If there is one organ that should not be ignored, it's the heart. Heart disease is the leading cause of death for both women and men in the United States. That’s why this February, as the nation observes Heart Month, UAB News is focusing on ways for you to better tend to your ticker, from how to have a heart-healthy diet to what men and women can do to make a difference in the status of their heart health. We want to remind you of the basics and educate you on the latest information that can potentially save your life.
Food is your friend and your biggest foe. A healthy diet sustains us, but a poor diet can raise blood pressure, cholesterol, blood sugar levels and weight and put you at risk for heart disease.
“Diet is just one component of the overall cause of heart disease,” says Donna Arnett, Ph.D., chair of the Department of Epidemiology in the University of Alabama at Birmingham School of Public Health and president-elect of the American Heart Association. But, Arnett says, it can exert a strong influence.
Heart disease is the most common cause of death for both men and women in the United States, according to the Center for Disease Control and Prevention. Diets high in saturated fats and cholesterol can lead to atherosclerosis, or a hardening of the arteries caused by build-up of plaque.
Sodium also is considered the culprit for the one in three Americans who develops high blood pressure. Sodium attracts water into your cells; the increased fluid raises your blood pressure and subsequently raises your risk of stroke and heart attack, heart failure and death, Arnett says.
Race also plays a role in risk. UAB researchers recently examined the effects of sodium intake by race using data from the ongoing Reasons for Geographic and Racial Differences in Stroke and found a stronger association with death in black participants than whites, says Suzanne Judd, assistant professor of biostatistics at UAB and the study’s lead author. Blacks with the highest sodium intake (average of 2,600 mg/day) had a 62 percent increased risk of dying, while whites had no increased risk, she said.
The healthy heart movement in recent years has focused largely on heart disease as the No. 1 killer of women. But the same statistic is true for men, and the reality is grim: The first sign that a man has coronary heart disease could be death, says one University of Alabama at Birmingham expert.
Coronary heart disease is caused by a buildup of plaque in the arteries to your heart, affecting the flow of blood and oxygen to your ticker. More than half of the deaths due to heart disease in 2008 were in men, and coronary heart disease is the most common type of heart disease, according to the Centers for Disease Control and Prevention.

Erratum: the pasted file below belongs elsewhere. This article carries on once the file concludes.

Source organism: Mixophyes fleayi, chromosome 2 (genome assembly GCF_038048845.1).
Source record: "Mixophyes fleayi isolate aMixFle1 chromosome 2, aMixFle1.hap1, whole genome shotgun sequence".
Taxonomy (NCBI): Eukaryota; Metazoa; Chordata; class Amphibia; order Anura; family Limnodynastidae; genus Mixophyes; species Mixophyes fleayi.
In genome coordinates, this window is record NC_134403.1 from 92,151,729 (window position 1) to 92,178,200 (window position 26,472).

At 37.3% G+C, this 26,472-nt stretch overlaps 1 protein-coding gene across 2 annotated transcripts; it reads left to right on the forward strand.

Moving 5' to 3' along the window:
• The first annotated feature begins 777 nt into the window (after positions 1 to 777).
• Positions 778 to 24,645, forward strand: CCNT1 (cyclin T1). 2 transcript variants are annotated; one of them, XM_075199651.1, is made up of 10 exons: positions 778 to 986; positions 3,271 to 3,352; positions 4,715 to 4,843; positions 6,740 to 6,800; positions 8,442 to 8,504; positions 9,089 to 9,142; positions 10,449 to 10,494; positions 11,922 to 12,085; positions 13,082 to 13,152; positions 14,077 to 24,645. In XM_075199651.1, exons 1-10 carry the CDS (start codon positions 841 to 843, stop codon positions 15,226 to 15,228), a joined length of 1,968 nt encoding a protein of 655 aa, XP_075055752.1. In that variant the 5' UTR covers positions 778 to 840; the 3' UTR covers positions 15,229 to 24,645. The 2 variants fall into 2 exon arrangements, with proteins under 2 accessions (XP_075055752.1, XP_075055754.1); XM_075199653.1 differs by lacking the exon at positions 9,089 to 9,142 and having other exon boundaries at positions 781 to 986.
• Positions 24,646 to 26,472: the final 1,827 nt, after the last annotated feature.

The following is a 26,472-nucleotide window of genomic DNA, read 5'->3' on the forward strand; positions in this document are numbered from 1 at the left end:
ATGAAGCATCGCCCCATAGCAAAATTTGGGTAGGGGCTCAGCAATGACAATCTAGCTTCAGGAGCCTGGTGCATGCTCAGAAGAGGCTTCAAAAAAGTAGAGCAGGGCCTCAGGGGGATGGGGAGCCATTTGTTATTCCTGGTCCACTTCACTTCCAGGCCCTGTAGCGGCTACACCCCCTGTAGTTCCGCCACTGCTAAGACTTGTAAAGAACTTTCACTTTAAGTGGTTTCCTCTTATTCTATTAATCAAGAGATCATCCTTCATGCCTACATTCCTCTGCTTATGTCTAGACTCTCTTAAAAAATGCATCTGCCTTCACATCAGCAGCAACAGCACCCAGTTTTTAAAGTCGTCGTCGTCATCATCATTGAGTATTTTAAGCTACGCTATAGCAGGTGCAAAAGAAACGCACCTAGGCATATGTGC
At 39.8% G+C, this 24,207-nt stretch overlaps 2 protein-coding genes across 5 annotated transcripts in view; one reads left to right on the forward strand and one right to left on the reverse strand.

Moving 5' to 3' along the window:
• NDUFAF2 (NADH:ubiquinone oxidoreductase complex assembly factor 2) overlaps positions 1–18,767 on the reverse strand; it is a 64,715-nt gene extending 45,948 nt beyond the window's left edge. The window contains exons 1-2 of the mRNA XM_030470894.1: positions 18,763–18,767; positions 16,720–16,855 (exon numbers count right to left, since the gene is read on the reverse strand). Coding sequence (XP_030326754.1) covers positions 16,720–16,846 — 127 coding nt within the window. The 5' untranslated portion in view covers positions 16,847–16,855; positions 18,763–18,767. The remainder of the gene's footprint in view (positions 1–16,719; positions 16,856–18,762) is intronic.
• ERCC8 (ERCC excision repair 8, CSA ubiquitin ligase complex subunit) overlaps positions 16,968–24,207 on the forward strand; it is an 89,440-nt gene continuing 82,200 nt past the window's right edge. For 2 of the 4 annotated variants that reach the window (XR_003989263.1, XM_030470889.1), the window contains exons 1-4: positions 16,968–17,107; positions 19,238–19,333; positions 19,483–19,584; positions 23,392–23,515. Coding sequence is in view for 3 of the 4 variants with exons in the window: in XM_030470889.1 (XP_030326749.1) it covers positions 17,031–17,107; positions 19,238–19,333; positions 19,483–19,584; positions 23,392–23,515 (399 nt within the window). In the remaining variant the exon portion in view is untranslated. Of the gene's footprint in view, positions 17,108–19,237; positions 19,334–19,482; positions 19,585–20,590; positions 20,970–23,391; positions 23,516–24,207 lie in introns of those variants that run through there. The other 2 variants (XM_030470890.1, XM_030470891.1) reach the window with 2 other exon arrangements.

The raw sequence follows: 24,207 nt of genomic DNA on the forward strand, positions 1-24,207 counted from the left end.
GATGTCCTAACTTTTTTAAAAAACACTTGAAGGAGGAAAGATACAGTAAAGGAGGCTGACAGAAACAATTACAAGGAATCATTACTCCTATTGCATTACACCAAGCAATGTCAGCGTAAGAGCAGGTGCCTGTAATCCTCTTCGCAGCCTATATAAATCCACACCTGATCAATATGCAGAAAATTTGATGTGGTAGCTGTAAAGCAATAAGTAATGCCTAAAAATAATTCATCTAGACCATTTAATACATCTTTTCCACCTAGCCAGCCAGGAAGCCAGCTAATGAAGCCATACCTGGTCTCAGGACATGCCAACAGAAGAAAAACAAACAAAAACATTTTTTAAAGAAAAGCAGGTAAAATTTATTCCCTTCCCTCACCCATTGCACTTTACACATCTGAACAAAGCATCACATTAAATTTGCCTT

“Half of the men who die suddenly of coronary heart disease have no previous symptoms,” says Alan Gertler, M.D., associate professor of medicine in UAB’s Division of Cardiovascular Diseases and part of UAB’s Heart & Vascular Services. “The first manifestation of a heart problem oftentimes is sudden death.”
So where do the men’s heart problems start? Gertler says it can date very early in life.
If you ask women to name the No. 1 cause of death, most will say cancer. But University of Alabama at Birmingham experts say more women die from heart disease than all forms of cancer combined, and many of these deaths are preventable.
“One of every three women will die of heart disease,” says Donna Arnett, Ph.D., chair of the Department of Epidemiology in the UAB School of Public Health. Arnett, who is president-elect of the American Heart Association, says one in eight women get breast cancer and as many as 94% survive, yet women are more afraid of cancer than heart disease.
“I think with all the media coverage of breast cancer, women are unaware that heart disease actually kills more women, young and old,” Arnett says.
“For some reason women still don’t perceive themselves to be at risk for heart disease,” says Vera Bittner, M.D., professor of medicine in UAB’s Division of Cardiovascular Disease and section head of Preventive Cardiology.
“Women see it as a men’s disease, and they are more likely to interpret chest discomfort as coming from indigestion instead of a heart attack,” says Bittner.